Vulnerable Populations and Transformative Law Teaching: A Critical Reader, Chapter 6 - Vulnerability in Contracting: Teaching First-Year Law Students about Inequality and Its Consequences

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Book Chapter

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Traditional legal pedagogy fails to demonstrate the relationship of contract to the subordination of vulnerable populations. As a result, students rarely see the complex web of interrelationships where economic activity takes place or the legal regime that maintains it. Students are not taught how to interrogate the discourse or dismantle the systems and structures that oppress subordinated communities. This Essay describes a technique that we have developed to help students learn the meaning of law and its cultural, social, and structural significance. The traditional framing of the study of contract doctrine as one that is objective, neutral, and fair avoids any examination of human nature, subjective reasoning, or social structure. The challenge is to encourage students to think about the culturally-specific assumptions that inform our understanding of exchange – specifically, that deeply held sentiments about the appropriateness of the behavior of contracting parties are related to the relative position of the parties and the groups to which they belong, the context in which the transaction occurs, and the nature and subject matter of the exchange. A teacher who ignores the relationship between contract rules and social structure deprives students of a deeper understanding of economies and the ways in which lawyers who are concerned about inequality and poverty might use the law for social change.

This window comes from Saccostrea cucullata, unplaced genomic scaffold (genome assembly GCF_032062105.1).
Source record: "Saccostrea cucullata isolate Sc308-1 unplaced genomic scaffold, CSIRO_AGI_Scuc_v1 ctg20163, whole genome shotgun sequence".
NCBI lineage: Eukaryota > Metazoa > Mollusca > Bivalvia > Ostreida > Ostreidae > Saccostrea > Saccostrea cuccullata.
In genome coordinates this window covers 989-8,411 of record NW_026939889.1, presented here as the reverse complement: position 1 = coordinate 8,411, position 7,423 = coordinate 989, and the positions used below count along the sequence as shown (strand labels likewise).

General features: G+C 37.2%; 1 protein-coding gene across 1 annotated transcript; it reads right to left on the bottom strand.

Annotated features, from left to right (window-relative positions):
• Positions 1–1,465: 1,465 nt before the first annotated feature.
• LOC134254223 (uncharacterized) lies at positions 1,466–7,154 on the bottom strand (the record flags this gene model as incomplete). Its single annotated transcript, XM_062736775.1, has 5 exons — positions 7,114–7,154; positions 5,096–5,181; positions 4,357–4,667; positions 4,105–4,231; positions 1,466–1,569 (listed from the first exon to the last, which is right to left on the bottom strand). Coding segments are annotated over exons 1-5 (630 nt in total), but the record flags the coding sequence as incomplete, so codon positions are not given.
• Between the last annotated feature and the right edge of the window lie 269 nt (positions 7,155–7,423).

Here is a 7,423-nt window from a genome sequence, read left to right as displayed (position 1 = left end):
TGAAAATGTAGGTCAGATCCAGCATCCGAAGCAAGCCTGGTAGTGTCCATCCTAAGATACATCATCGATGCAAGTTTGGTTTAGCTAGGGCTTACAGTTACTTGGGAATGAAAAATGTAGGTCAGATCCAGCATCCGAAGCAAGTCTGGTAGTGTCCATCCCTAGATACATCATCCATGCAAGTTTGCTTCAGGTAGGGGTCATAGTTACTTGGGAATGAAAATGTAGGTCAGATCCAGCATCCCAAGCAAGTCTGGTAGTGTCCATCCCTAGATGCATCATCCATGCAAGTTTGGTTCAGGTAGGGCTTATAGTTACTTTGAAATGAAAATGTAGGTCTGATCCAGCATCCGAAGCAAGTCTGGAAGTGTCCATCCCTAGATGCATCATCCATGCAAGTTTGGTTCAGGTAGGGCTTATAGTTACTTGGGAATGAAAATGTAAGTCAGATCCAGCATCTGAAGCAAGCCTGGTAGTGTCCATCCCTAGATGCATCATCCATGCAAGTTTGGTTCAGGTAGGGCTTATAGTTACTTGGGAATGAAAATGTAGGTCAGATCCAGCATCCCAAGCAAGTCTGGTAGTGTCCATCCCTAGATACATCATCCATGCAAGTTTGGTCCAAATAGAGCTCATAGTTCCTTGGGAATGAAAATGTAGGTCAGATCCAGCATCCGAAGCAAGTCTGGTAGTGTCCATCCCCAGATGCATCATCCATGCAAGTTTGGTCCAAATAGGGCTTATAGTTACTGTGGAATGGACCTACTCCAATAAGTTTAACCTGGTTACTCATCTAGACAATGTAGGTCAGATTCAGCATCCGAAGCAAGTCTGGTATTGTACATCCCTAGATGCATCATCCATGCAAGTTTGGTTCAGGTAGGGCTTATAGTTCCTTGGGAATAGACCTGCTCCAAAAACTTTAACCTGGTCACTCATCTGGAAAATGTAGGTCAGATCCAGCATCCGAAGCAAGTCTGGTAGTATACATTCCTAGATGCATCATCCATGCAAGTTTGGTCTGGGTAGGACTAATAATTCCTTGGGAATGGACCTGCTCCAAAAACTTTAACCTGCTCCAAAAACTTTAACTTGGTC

We believe it is imperative to teach students three things: (1) that law creates, supports, and reinforces the relationships of inequality that exist in the United States; (2) that the law can and sometimes does compensate for the economic and social disadvantages inherent in a segmented and stratified social system; and (3) that if the law recognizes the agency of individuals who are members of subordinated communities, it can be an instrument of social change. This Essay provides concrete examples of how to introduce issues of race, gender, class, sexual orientation, and disability into first year courses. Proposed exercises provide practical guidance and specific questions that can be posed to students to promote a meaningful discussion of what the law does and what the law could do to address the effects of economic disparities, prejudice, or discrimination.

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Carolina Academic Press